In addition to earning money, the benefits of work for teens include positive impacts on mental health, physical health, and relationships.

9 Benefits of Work for Teens and Young Adults

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Key Points

  • Research has shown that there are numerous benefits of work for teens and young adults across all areas of life, including finances, relationships, and physical and mental health.
  • Labor force participation rates show teens and young adults are working less than previous generations.
  • Encouraging teens and young adults to work can be a valuable way of helping them lead meaningful lives and become healthy, resilient adults.

As summer break approaches for many teens and young adults, most will be looking forward to leisurely activities like a trip to the beach, camping, or even summer camp. Kids at this developmental age indeed need relaxation and rejuvenation over summer breaks, but it is also a valuable opportunity to reap lifelong benefits.

Parents, guardians, or even mentors may want to encourage their teen to get a summer job—not just to earn a little spending money but because work has many other benefits to the health and resiliency of teens.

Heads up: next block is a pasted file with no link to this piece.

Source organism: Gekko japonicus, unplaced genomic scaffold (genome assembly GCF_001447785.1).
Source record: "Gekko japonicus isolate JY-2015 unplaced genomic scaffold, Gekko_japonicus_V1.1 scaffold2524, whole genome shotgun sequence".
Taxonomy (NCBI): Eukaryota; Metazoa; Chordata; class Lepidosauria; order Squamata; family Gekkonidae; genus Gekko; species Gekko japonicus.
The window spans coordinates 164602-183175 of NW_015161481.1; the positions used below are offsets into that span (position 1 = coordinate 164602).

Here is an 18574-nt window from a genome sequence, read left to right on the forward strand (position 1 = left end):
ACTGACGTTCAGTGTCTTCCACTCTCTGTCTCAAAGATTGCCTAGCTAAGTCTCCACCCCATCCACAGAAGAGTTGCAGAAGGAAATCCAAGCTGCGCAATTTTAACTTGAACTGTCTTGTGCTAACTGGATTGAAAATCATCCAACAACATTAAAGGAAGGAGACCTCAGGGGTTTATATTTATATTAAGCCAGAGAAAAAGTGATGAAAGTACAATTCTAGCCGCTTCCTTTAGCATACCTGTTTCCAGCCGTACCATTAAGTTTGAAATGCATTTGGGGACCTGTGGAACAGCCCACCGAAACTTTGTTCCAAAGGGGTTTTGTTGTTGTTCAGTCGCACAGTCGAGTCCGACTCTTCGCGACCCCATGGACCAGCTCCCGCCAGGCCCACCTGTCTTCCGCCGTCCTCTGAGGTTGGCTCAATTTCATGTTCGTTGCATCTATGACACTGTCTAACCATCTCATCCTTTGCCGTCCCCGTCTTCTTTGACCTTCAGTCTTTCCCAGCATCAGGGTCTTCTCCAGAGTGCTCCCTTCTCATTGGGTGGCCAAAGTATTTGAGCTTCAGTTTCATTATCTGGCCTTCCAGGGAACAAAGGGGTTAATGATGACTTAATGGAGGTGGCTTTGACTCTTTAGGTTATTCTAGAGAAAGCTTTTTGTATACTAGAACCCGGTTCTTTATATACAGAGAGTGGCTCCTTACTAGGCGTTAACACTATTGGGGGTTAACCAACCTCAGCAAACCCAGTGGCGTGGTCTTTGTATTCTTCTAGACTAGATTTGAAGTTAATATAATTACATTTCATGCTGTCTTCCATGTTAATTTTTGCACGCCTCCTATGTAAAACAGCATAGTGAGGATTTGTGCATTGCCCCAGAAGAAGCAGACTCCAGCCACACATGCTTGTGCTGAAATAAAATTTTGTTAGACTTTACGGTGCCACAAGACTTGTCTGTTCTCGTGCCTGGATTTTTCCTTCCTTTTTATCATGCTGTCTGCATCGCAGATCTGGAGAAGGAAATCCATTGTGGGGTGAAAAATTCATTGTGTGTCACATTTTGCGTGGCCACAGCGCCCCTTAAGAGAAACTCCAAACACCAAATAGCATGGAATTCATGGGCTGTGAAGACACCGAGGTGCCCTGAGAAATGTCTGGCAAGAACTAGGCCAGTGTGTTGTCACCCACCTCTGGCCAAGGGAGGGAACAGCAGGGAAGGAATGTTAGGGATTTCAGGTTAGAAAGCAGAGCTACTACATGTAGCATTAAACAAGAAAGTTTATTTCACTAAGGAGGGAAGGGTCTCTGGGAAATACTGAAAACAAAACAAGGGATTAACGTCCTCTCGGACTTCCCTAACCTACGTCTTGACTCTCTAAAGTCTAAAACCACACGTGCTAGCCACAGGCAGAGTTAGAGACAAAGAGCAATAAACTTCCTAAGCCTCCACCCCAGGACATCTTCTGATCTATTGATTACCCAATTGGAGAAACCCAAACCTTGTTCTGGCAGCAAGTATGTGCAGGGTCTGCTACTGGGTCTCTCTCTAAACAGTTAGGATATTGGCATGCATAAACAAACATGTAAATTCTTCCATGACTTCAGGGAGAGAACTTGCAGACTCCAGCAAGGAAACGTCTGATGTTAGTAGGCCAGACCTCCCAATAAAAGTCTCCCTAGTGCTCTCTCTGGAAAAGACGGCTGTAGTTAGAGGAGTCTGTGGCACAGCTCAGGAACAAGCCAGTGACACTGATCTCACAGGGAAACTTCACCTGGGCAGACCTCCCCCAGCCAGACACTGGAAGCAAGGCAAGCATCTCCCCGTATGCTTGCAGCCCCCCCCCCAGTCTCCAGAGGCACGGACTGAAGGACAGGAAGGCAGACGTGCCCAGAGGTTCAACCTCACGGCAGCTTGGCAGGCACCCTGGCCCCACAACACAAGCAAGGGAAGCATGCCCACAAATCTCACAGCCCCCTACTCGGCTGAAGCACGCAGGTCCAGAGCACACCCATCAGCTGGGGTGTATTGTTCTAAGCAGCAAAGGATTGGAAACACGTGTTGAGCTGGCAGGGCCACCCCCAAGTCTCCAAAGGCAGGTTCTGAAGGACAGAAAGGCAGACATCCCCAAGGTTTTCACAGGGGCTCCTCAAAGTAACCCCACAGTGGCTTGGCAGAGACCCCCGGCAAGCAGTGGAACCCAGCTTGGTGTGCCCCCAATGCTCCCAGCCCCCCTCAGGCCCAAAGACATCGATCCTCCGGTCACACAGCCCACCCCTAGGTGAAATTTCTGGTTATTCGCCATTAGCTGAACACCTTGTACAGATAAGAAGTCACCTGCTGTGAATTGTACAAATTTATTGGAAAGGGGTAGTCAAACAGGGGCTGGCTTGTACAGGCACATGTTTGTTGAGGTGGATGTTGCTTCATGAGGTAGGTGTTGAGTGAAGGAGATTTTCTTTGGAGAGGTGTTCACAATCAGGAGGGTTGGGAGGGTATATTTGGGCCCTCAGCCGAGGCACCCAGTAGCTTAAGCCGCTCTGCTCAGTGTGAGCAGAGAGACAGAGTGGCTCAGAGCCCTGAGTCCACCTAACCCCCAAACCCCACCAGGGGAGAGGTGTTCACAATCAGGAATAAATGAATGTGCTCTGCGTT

It’s true that the brains and bodies of kids need some time to relax and rejuvenate after a long school year—and taking a much-needed break in the summer months can be a good thing. There’s also a lot to be said for getting a summer job that teaches the value of work and offers benefits that reap dividends over the course of their lives.

Work is good for young people

Research shows that seasonal and part-time employment for teenagers and young adults has almost universally positive impacts. The truth is that holding down a summer job is something that previous generations commonly experienced—and enjoyed—but kids today have been comparatively shielded from working until much later in life.

In fact, according to the U.S. Bureau of Labor Statistics, the summer labor force participation rate for 16- to 24-year-olds in July 2023 was only 60.2%—slightly down from the previous year’s rate of 60.4%. By comparison, back in July 1989, the rate peaked at 77.5% before trending downward over the next 20-plus years to settle between 60.0% and 60.6% from 2012 to 2018. 

Since then, the rate dropped significantly to 57.3% in 2020 due to the economic dislocation caused by the COVID-19 pandemic, though it has since returned to pre-COVID levels at around 60%.